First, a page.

Al Smith turned heads at this year’s Edinburgh Festival with his fiery, gripping adaptation of Gogol’s Diary Of A Madman. Now, Richard Twyman’s critically-acclaimed production of Smith’s two-hander Harrogate, which first ran at the 2015 HighTide Festival, has returned, running briefly at the Royal Court before a national tour. It remains a compellingly elusive play, slickly staged and devastatingly powerful.
Nigel Lindsay steps into Nick Sidi’s shoes as an ageing, arms-folded, ex-alpha male – the kind of man who phrases questions as statements. Sarah Ridgeway reprises her enigmatic performance as the three women in his life: his cleaner, his daughter, and his wife. Not that as much is obvious, even by the show’s conclusion. Smith’s writing is deliciously slippery throughout, swerving and veering from false assumption to false assumption. One is never sure exactly who conversations are taking place between, or whether they are taking place at all. The audience is always playing catch-up.
All that can be said with certainty is that Lindsay’s father-figure has a squeamishly close relationship with his fifteen year-old daughter, that he and his wife are far from married bliss, and that he is febrile and torn about the whole thing. Over the course of three superbly developed conversations, Smith explores the darkest recesses of the father’s mind, prodding, poking and turning over rocks until his soul is exposed in a chillingly fitting conclusion.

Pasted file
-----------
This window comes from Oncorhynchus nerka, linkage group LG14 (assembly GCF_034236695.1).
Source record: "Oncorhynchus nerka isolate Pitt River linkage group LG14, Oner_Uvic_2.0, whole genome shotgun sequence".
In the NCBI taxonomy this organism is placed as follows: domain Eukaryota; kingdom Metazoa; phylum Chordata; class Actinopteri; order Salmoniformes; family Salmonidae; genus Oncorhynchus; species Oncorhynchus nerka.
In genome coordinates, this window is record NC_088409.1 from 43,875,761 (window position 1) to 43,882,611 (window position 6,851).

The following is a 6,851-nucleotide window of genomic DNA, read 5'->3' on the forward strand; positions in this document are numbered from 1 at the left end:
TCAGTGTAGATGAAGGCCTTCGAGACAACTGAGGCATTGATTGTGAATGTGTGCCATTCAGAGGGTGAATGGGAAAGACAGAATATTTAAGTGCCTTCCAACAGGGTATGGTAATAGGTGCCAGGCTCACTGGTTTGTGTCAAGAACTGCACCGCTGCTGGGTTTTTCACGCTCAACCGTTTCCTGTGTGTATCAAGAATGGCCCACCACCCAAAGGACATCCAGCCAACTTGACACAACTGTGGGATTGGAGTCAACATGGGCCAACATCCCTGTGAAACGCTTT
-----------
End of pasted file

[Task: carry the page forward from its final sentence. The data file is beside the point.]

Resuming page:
Both Lindsay and Ridgeway are perfectly cast. Ridgeway has the enviable ability to play a girl of fifteen and a mother of 40-something and make both seem utterly convincing. Her hair-twirling, Bailey’s-swilling, swift-texting teenager is a cocktail of nascent sexuality and childish innocence. Her middle-aged mum is a world-wearied wreck, painfully aware of the failures in her marriage but determined to stick it out with a black humour and a glass of whiskey. Lindsay is equally impressive, calm and considered but clearly vulnerable to the end.
Twyman’s direction is careful and precise on Tom Piper’s sterile, white, open-plan set. But the real star here is Smith. His searing dialogue zings back and forth, leading the audience down the garden path and back again, barely disguising the myriad turbulent emotions bubbling beneath the service. It’s almost Pineter-esque at points: monosyllabic but infinitely articulate, and occasionally breaking into cryptic, gut-wrenchingly moving parables.
It’s an enormous shame that Harrogate is only running at the Jerwood Upstairs for less than a fortnight before its short National tour. Such absorbing, intelligent new writing deserves a much wider exposure. Catch it if you can – just don’t bring your daughter along.
Twelfth Night will be continuing its run at the Royal Court at 19:45 until 29th October. You can book your tickets from 020 7565 5000 or http://www.royalcourttheatre.com/whats-on/harrogate/?tab=1
CAST AND CREW
Director: Richard Twyman
Stage Manager: Julia Nimmo
Designer: Tom Piper
Lighting Designer: Natasha Chivers
Sound Designer: George Dennis
Cast: Nigel Lindsay, Sarah Ridgeway